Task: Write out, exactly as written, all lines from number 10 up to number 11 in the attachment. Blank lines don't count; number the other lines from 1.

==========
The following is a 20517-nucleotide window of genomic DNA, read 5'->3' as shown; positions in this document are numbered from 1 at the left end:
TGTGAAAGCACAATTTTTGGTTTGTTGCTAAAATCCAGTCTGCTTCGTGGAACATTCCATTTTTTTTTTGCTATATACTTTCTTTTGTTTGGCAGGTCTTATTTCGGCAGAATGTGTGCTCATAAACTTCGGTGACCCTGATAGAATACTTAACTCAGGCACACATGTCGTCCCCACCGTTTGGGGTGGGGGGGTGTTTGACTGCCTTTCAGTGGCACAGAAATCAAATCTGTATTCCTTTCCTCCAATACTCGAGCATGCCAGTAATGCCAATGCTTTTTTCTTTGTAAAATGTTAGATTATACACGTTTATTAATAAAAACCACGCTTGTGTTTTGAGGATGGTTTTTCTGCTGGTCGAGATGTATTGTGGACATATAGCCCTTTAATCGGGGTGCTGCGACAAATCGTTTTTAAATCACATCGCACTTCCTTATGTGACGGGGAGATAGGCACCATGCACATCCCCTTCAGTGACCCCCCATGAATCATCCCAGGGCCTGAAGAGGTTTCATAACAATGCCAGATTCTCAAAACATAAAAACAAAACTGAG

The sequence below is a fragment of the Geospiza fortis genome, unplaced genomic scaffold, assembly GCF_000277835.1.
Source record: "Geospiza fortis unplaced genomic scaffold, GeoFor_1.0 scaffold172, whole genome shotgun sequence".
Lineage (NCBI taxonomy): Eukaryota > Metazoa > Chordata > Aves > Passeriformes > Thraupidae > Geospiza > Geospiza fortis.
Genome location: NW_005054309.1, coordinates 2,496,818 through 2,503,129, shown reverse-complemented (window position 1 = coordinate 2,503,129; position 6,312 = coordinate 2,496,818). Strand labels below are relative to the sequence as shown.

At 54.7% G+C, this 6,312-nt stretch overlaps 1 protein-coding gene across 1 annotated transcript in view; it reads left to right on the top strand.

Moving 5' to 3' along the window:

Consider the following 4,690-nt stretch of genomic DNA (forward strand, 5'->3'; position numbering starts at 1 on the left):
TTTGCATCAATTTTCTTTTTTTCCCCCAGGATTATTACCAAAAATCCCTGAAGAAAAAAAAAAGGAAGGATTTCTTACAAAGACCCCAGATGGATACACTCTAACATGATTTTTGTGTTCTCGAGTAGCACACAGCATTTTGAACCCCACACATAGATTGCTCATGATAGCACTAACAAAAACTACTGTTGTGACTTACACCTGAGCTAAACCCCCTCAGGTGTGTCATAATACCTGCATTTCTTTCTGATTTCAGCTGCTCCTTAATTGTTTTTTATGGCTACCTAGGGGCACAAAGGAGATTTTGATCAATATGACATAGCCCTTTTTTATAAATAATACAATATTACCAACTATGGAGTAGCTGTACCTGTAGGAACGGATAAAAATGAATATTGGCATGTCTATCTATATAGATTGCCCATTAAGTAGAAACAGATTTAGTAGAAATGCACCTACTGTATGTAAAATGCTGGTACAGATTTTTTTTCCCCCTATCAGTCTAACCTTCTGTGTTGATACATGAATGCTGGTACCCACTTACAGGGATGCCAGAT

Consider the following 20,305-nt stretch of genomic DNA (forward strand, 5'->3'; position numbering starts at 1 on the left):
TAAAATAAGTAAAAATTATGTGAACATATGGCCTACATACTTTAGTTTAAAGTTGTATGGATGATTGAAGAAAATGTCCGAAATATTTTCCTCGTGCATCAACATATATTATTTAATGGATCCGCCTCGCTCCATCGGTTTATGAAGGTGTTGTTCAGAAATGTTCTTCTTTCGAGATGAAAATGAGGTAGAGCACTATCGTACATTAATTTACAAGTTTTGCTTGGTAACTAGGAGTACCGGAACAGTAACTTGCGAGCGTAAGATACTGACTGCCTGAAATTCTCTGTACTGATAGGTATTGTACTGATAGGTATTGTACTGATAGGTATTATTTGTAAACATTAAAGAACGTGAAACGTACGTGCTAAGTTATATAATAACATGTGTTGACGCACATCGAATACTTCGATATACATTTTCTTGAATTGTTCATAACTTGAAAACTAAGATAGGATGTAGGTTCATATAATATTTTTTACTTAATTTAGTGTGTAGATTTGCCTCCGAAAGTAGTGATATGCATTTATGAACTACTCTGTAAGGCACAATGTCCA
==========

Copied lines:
TTTGCATCAATTTTCTTTTTTTCCCCCAGGATTATTACCAAAAATCCCTGAAGAAAAAAAAAAGGAAGGATTTCTTACAAAGACCCCAGATGGATACACTCTAACATGATTTTTGTGTTCTCGAGTAGCACACAGCATTTTGAACCCCACACATAGATTGCTCATGATAGCACTAACAAAAACTACTGTTGTGACTTACACCTGAGCTAAACCCCCTCAGGTGTGTCATAATACCTGCATTTCTTTCTGATTTCAGCTGCTCCTTAATTGTTTTTTATGGCTACCTAGGGGCACAAAGGAGATTTTGATCAATATGACATAGCCCTTTTTTATAAATAATACAATATTACCAACTATGGAGTAGCTGTACCTGTAGGAACGGATAAAAATGAATATTGGCATGTCTATCTATATAGATTGCCCATTAAGTAGAAACAGATTTAGTAGAAATGCACCTACTGTATGTAAAATGCTGGTACAGATTTTTTTTCCCCCTATCAGTCTAACCTTCTGTGTTGATACATGAATGCTGGTACCCACTTACAGGGATGCCAGAT

Consider the following 20,305-nt stretch of genomic DNA (forward strand, 5'->3'; position numbering starts at 1 on the left):